I entered a URL and pressed enter, wondering why nothing happened. Only then did I scroll down to find the 'Analyze' button. I wasn't looking for specific attributes, and the strong color contrast of that section made it look like nothing else of interest would come below.
Just a quick update: Thank you for using it and playing around with it. Looking at the usage and results I found a quite a lot of things to improve. Which is great, since it's hard to develop something like this without real usage data.
This tool basicaly performs the simplest data loading, it opens the webpage, then waits till most xhr requests are done, wait's a second (tio give JS time to manipulate DOM) and then loads data from the page. This way, it has what user sees when he opens the page in browser. So if the data is visible, or loaded through XHR or hidden in global JS variable it will see it.
For more advanced usage (like clicking, or submiting a search request) it would need to have some kind of scenario like:
"Click on this" -> "wait till this loads" -> "type something here" -> "scroll to this" -> load data.
Which is possible with headless chrome, so the trick is to make it general and easy to use (something like recording what user does through chrome plugin). Maybe in future versions :)
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Depends on whether we access the website from a proxy that is known by the WAF. But for most websites it's just a single normal request. If it's an issue in the future we could make browser extension, that will do the analytic on page loaded by the user, so that we don't have to use proxy to connect to it. If you are talking about actually scraping the websites, then that is usually on case by case scenario. Mostly it works, but sometimes it's a bit harder to get around.
Aha! I see, it shows data based on POST request from FORM on this page http://www.dsden93.ac-creteil.fr/spip/spip.php?page=annu1d so if you provide just a link to the results page without the POST data then it will show you nothing. Sadly the tool currently does not allow for sending POST requests to the websites.
It would be great if the page analyzer could supply a list of all the assets loaded with the web page; for example, any asset with a media type of image/* is listed in an images array, and so forth.
Actually the list of assets shouldn't be that hard. Looking at pinterest the xhr requests for images are loaded immediately when page is open, so potentialy it then it's catched in onRequest function (only now I'm aborting the requests to save network trafic). I will try it our tomorrow and let you know in comment.
Also, looking at pinterest, it's server rendered through ReactJS, so there is #initial-state script tag with first few images preloaded as urls, so if you cared only about the images on top without scrolling then this is the safest bet.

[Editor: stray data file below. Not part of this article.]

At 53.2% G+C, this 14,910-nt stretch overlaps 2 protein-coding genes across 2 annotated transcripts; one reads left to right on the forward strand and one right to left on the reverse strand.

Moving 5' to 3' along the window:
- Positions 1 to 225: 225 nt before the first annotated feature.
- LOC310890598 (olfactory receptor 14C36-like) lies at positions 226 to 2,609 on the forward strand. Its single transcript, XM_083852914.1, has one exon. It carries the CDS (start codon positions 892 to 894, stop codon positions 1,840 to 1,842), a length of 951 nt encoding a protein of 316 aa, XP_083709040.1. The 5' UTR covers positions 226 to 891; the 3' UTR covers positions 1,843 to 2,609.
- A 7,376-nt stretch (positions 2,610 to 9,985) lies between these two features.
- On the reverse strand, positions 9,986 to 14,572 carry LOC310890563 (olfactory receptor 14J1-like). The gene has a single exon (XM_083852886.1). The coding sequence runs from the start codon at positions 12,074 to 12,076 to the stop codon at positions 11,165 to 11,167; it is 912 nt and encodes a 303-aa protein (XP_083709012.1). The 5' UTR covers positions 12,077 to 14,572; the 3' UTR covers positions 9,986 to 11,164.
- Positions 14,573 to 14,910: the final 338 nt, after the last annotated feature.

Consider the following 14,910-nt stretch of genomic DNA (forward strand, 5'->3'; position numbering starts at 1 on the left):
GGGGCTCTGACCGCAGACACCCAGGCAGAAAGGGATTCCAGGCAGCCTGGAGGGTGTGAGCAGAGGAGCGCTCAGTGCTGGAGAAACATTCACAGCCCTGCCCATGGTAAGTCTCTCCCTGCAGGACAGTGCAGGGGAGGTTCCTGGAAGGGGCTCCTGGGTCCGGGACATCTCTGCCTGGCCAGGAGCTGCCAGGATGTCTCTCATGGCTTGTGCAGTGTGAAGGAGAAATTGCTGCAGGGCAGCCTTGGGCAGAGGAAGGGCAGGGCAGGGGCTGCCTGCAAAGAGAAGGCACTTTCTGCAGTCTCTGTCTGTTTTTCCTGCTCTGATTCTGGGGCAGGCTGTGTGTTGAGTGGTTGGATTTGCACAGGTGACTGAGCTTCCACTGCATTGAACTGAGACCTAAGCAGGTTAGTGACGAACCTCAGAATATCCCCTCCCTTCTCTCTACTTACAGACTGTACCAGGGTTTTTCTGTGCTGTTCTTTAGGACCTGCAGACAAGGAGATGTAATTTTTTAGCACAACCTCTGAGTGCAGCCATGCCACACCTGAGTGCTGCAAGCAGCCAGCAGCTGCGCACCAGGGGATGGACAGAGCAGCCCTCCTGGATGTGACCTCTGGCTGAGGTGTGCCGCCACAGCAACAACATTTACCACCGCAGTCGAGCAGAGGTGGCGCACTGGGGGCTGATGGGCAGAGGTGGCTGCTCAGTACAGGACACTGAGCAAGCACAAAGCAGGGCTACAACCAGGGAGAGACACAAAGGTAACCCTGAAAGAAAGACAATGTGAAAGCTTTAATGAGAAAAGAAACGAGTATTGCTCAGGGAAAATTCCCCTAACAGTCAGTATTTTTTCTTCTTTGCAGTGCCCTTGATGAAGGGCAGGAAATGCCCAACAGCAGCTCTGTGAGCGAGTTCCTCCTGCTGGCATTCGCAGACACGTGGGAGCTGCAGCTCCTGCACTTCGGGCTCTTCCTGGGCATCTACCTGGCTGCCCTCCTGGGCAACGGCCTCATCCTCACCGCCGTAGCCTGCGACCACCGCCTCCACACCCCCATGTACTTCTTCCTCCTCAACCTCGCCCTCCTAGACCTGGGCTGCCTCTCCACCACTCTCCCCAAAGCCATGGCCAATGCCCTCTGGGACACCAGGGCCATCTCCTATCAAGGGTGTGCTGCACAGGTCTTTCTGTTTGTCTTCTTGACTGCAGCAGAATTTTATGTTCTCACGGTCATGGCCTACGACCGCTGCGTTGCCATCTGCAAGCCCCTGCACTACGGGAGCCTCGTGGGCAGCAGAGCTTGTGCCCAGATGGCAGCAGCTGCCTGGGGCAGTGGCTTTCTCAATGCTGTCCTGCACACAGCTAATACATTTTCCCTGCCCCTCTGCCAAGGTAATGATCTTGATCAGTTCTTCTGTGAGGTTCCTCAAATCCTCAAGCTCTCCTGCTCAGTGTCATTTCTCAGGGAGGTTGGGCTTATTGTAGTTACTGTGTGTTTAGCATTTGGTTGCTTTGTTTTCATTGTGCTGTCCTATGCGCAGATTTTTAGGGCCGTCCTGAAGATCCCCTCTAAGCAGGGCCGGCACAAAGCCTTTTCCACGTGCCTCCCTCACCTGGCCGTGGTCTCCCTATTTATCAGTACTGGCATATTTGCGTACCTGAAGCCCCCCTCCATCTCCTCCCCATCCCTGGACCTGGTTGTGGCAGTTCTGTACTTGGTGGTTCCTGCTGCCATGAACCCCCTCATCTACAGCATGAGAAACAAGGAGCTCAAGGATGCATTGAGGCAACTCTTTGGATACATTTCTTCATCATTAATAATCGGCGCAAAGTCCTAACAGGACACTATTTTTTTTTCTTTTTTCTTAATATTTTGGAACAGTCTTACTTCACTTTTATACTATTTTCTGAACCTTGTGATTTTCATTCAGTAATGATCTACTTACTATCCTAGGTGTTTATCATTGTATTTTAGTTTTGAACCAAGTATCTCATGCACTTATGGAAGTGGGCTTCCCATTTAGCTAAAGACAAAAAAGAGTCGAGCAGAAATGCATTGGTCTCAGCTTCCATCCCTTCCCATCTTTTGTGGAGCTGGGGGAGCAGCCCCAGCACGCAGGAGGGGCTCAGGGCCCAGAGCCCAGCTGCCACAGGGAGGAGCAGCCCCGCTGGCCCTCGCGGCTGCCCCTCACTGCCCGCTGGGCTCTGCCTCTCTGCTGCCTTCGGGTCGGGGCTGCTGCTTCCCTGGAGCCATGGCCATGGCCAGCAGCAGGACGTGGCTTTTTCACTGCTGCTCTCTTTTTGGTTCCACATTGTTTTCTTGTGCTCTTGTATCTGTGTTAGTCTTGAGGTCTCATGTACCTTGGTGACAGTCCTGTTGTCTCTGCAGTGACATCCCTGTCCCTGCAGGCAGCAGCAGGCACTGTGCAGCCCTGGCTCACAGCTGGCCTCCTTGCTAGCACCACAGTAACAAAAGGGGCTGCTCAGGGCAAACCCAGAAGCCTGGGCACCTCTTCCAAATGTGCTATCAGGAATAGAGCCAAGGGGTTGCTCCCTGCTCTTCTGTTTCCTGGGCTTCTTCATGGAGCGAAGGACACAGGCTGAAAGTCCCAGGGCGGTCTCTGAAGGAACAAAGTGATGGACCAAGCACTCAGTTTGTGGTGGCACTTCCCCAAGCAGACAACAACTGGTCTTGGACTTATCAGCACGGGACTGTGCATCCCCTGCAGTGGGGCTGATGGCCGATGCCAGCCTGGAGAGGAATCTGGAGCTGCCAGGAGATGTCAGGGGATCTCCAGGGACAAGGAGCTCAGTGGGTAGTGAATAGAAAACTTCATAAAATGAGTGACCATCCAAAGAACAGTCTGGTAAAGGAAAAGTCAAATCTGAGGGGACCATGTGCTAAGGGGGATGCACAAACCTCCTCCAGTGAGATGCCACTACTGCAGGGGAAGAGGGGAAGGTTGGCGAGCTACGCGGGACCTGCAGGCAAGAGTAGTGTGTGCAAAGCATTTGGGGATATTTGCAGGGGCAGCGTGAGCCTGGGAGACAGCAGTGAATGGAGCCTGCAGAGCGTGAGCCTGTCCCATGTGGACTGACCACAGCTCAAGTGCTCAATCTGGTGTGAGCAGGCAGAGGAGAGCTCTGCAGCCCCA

Good idea and I would implement that if I used an API from server to get the response. But currently I'm at the same time testing stability of Apify "Actor" solution and proxies, so for my case it's good that there are real requests with real responses, even if it's just from demo.
Btw the fact that it's running for 5 minutes is a bug, that I will look at, since there is a timeout of 2 minutes and there are no hanging runs or runs that ended with timeout.
It's why I'm using proxies, every request is routed through different proxy address and the application as whole is rate limited. So hopefully I'm not making too much traffic on yelp. They are just a perfect example because they are using all types of data I'm looking for.
When I find more good examples I will add them and rotate them for every page load.
Btw when it comes to ToS and scraping, this is not much different from accessing their website through normal browser only instead of rendered content we should you analyzed data. The page is only loaded once same as in browser.
:D yep the documentation needs a lot of work. It started as a test of an idea, then slowly became a usable tool and the code was getting incrementaly more complex without me event noticing. I only added the readme on github yesterday and there are basicaly no tests... :(
Nope, there is no caching now, every run of the tool has a single instance and writes the output into separate file. I'm using it to test stability of cloud when multiple users are using it and to test proxies. It would not be much of a test if one user opened the demo page and then every other use would just get the results from a file. But when I'm happy with how it works I will add caching.
Speaking of which, do you think you could support more ontologies than schema.org? It's easy to use schema.org without understanding the rest of the RDF ecosystem, so I'll elaborate in a minute, but I'm on my phone right now so it's difficult.
Some general authentication (like separate input fields for your login credentials on the website) could be potentialy done (but very unsafe for user of the tool, since you would be sending us your credentials as plaintext). But authentication as whole is sadly not as general as semantic data on the web. Not every website has the same login form(different fields), some use captchas, some use authenticators, some do robot checking for too fast logins.